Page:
3. The third keynote speaker underlined the importance of marking, record-keeping and tracing in order to track the flow of SALW from production to destruction and enhance accountability. He emphasized the importance of taking all three aspects into account for effective control. Measures in this field should be taken nationally and shared through extensive information exchange and co-operation. They should take into account work already done in other forums, such as the United Nations, and complement them where necessary.
Delegations stressed the importance of marking and record-keeping and pointed to the possibility of developing best practices in this area among participating States as a first step. To effectively track and control flows of SALW, co-operation at all levels, including between law enforcement authorities, was necessary. Participating States could assist each other in effectively enforcing national legislation in this field. The OSCE could also develop standards for marking together with other organizations. It was further suggested that the participating States could exchange information on their records in order to more effectively combat illicit flows of SALW.
4. The fourth keynote speaker elaborated on the possibilities of strengthening export control criteria through a combination of national legislation and regional measures based on best practices. The exchange of information would aim at establishing a common approach to export controls among participating States. Such a common approach would start out from the existing principles governing conventional arms transfers and effectively use criteria developed in other forums.
Some delegations emphasized the importance of information exchange on national export controls so that countries could assist each other in further strengthening their national legislation in that field. Such exchange of information should also help towards harmonizing criteria among participating States. Several delegations pointed to the comprehensive scope of the EU Code of Conduct in this regard.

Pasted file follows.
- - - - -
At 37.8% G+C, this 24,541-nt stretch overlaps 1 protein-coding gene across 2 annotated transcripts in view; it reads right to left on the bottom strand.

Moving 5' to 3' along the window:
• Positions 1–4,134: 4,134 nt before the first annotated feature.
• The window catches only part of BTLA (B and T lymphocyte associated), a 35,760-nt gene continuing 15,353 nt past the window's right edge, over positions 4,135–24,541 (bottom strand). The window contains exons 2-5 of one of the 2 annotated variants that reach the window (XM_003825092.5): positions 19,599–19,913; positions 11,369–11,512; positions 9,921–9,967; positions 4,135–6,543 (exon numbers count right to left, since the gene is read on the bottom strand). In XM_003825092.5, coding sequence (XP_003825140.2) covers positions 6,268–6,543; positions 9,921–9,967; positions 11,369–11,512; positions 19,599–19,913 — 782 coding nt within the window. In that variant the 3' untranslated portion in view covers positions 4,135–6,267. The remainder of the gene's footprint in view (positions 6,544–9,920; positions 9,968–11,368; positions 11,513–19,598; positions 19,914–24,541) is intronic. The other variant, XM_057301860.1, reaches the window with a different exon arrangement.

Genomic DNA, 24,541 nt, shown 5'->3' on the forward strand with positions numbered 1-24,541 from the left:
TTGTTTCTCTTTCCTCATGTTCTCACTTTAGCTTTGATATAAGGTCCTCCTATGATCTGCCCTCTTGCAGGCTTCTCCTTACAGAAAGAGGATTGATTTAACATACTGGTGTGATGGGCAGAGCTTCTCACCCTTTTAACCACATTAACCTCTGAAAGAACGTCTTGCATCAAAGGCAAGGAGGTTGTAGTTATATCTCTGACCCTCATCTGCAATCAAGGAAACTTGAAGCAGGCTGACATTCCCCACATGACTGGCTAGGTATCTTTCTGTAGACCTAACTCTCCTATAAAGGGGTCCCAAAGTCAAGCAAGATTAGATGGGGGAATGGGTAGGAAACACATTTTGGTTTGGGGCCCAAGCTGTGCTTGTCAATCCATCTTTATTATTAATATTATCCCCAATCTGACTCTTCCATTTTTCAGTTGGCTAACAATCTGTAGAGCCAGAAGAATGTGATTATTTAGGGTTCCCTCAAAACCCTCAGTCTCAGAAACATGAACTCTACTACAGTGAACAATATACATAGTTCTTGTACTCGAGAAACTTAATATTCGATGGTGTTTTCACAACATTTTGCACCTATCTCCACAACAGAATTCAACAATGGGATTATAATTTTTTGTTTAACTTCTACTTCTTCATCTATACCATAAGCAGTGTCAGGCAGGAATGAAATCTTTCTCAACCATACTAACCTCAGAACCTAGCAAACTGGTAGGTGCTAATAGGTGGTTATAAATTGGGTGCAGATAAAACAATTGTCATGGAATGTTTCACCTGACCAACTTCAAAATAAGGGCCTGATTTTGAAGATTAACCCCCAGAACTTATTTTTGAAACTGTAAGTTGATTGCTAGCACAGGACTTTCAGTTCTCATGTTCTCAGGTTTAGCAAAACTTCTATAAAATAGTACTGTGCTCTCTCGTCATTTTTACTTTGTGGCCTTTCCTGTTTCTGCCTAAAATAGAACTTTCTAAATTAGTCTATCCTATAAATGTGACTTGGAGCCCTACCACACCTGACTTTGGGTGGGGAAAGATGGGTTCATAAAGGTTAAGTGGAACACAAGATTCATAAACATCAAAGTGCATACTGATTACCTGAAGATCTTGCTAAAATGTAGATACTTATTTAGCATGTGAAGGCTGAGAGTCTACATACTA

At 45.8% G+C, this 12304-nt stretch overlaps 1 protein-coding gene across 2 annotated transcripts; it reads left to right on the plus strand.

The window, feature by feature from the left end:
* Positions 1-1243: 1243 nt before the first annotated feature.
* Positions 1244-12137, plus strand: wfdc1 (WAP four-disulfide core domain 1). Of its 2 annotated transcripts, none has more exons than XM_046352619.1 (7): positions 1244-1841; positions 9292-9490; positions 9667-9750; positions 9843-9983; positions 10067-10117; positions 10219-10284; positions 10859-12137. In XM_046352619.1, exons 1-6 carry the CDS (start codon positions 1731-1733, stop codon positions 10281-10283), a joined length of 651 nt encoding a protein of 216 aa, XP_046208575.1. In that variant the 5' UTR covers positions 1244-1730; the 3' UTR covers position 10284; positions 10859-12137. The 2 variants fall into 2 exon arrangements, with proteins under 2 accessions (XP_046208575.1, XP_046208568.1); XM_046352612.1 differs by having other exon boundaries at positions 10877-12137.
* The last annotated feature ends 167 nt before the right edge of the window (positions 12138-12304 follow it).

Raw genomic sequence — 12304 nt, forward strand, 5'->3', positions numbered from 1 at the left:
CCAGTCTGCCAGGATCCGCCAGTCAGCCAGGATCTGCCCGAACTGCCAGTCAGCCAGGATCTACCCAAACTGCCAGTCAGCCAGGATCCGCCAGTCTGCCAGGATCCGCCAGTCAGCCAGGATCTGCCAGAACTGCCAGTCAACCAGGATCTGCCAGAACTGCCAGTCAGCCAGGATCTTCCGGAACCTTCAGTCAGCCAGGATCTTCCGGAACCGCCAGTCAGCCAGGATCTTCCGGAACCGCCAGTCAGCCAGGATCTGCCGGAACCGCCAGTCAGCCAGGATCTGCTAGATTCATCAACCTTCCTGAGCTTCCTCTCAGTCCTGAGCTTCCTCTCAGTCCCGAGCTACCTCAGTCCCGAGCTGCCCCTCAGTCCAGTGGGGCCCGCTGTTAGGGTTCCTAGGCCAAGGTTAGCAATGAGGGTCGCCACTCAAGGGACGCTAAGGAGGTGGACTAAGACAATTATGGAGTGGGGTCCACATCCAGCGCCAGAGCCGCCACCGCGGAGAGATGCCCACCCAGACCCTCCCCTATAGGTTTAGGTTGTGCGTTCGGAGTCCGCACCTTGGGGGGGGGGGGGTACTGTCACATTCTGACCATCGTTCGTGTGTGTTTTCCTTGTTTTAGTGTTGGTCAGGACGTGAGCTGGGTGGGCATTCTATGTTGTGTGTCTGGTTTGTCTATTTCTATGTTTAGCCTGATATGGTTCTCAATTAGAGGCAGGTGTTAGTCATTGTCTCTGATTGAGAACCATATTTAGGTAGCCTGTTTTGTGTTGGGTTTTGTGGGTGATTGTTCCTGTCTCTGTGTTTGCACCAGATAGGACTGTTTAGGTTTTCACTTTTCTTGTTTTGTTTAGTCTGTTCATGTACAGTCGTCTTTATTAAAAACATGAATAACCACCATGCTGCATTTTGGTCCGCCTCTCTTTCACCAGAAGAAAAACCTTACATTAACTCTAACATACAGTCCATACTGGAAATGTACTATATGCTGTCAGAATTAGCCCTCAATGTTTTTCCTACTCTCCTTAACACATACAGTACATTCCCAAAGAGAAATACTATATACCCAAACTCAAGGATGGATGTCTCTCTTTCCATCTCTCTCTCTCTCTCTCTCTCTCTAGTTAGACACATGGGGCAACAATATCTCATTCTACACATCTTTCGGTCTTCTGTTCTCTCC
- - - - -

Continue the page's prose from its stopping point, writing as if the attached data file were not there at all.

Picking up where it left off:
In his conclusions, the Moderator noted a general sense that the OSCE could effectively engage in the development of norms and principles in the field of SALW, especially with a view to the United Nations 2001 Conference. Although a comprehensive approach was desirable, a step-by-step approach, taking into account legitimate security needs and work already done in other forums, would seem more feasible. The Moderator noted broad consensus on the development of a mechanism of information exchange within the OSCE as a confidence- and security-building measure. He noted that for a majority of delegations such exchanges of information could aim at establishing best practices in the field of SALW and could refer to national legislation in the field of export controls, transfers, marking, record-keeping and tracing. On the basis of these information exchanges, participating States could enhance co-operation in order to combat illicit trafficking in SALW more effectively. Furthermore, participating States could develop common approaches in these fields, which could be based on instruments and documents already available such as the Principles Governing Conventional Arms Transfers and the EU Code of Conduct. Delegations would be prepared to engage in further discussions on these aspects in the coming months with the aim of arriving at a comprehensive and stand-alone document, covering norms and principles of the OSCE participating States in the field of SALW, which would also be a significant signal for the success of the United Nations 2001 Conference.